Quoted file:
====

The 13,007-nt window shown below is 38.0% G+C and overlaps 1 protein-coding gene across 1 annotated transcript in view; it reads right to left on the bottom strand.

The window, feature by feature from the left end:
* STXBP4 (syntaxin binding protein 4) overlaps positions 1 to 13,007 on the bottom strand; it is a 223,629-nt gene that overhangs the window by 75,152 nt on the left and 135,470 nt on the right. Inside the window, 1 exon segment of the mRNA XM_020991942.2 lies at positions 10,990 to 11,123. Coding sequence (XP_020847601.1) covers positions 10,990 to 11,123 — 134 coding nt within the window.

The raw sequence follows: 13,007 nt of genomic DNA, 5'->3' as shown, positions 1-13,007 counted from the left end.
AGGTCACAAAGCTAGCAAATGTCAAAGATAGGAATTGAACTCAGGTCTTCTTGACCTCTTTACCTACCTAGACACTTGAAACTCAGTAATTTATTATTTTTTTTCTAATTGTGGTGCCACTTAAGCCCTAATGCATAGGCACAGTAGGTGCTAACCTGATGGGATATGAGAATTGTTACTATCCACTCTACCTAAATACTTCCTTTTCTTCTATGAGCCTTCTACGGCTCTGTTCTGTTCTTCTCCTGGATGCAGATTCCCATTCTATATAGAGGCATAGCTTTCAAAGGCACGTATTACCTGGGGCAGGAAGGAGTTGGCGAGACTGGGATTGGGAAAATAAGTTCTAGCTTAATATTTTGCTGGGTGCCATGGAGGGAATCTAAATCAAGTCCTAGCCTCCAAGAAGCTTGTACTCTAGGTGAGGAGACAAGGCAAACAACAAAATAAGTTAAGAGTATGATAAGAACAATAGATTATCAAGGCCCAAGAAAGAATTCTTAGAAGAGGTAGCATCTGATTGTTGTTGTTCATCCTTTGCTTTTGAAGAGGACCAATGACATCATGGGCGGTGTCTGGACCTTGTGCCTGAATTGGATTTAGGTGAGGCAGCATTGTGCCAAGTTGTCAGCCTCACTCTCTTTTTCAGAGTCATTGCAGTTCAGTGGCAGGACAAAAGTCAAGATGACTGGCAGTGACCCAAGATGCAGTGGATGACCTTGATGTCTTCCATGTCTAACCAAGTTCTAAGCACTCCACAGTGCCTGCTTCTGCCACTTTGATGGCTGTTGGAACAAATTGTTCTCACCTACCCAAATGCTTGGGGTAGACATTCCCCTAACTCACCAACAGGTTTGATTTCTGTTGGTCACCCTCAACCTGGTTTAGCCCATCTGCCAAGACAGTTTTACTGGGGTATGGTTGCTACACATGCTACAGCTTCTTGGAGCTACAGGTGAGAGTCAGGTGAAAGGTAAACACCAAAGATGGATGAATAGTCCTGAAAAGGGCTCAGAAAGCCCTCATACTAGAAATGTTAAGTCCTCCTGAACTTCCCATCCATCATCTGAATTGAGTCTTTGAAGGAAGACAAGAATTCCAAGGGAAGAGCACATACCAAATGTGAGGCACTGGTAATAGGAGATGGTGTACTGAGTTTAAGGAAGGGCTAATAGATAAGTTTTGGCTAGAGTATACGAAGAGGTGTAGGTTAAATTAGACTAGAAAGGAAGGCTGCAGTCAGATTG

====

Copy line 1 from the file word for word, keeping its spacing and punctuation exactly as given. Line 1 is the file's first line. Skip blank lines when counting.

The 13,007-nt window shown below is 38.0% G+C and overlaps 1 protein-coding gene across 1 annotated transcript in view; it reads right to left on the bottom strand.